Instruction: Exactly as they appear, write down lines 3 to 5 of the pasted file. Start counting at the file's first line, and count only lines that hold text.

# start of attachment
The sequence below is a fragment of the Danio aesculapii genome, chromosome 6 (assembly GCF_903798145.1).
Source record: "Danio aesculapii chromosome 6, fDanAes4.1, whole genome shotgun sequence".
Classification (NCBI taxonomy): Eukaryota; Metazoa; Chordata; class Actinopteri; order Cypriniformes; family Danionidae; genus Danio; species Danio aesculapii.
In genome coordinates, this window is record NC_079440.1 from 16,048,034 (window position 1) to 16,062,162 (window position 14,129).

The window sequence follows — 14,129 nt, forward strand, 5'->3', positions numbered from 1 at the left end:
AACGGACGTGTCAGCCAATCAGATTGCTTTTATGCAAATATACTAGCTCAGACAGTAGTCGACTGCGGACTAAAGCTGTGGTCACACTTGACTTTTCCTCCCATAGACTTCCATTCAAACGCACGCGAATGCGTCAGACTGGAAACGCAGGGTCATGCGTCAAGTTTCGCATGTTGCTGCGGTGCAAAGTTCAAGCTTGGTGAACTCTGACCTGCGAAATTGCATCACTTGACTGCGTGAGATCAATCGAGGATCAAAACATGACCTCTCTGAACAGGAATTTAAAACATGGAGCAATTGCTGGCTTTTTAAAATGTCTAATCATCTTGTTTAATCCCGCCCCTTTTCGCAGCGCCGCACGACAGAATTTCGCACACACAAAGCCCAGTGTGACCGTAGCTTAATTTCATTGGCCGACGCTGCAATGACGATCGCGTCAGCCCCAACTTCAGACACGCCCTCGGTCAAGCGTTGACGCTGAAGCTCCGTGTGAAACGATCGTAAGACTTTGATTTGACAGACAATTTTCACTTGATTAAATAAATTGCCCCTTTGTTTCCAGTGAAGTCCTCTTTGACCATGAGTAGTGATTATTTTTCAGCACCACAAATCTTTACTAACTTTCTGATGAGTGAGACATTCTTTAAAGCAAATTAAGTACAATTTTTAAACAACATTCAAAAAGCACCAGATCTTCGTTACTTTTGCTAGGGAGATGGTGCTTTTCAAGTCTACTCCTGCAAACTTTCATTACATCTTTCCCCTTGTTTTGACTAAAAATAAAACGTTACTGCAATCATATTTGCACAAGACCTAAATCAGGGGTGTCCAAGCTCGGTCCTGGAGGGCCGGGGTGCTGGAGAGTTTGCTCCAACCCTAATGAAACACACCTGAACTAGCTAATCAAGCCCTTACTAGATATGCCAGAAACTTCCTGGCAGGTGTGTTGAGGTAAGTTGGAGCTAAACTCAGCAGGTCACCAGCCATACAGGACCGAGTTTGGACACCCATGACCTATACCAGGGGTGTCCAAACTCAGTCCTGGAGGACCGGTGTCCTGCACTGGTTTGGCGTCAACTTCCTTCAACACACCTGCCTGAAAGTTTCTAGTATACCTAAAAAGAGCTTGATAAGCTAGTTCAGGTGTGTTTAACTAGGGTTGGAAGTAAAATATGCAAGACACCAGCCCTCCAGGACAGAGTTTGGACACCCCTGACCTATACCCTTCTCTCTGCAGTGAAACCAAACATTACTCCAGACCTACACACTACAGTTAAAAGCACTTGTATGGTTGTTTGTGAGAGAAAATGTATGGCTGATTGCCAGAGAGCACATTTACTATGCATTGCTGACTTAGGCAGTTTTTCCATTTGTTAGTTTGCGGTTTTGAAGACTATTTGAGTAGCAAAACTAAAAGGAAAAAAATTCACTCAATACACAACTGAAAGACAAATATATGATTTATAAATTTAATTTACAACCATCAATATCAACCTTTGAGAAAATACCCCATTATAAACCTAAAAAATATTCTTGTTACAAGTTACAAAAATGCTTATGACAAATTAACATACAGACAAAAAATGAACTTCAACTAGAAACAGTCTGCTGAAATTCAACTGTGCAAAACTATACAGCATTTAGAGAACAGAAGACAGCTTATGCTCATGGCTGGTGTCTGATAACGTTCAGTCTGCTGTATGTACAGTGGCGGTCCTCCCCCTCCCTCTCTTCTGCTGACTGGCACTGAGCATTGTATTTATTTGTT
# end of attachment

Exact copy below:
Classification (NCBI taxonomy): Eukaryota; Metazoa; Chordata; class Actinopteri; order Cypriniformes; family Danionidae; genus Danio; species Danio aesculapii.
In genome coordinates, this window is record NC_079440.1 from 16,048,034 (window position 1) to 16,062,162 (window position 14,129).

The window sequence follows — 14,129 nt, forward strand, 5'->3', positions numbered from 1 at the left end: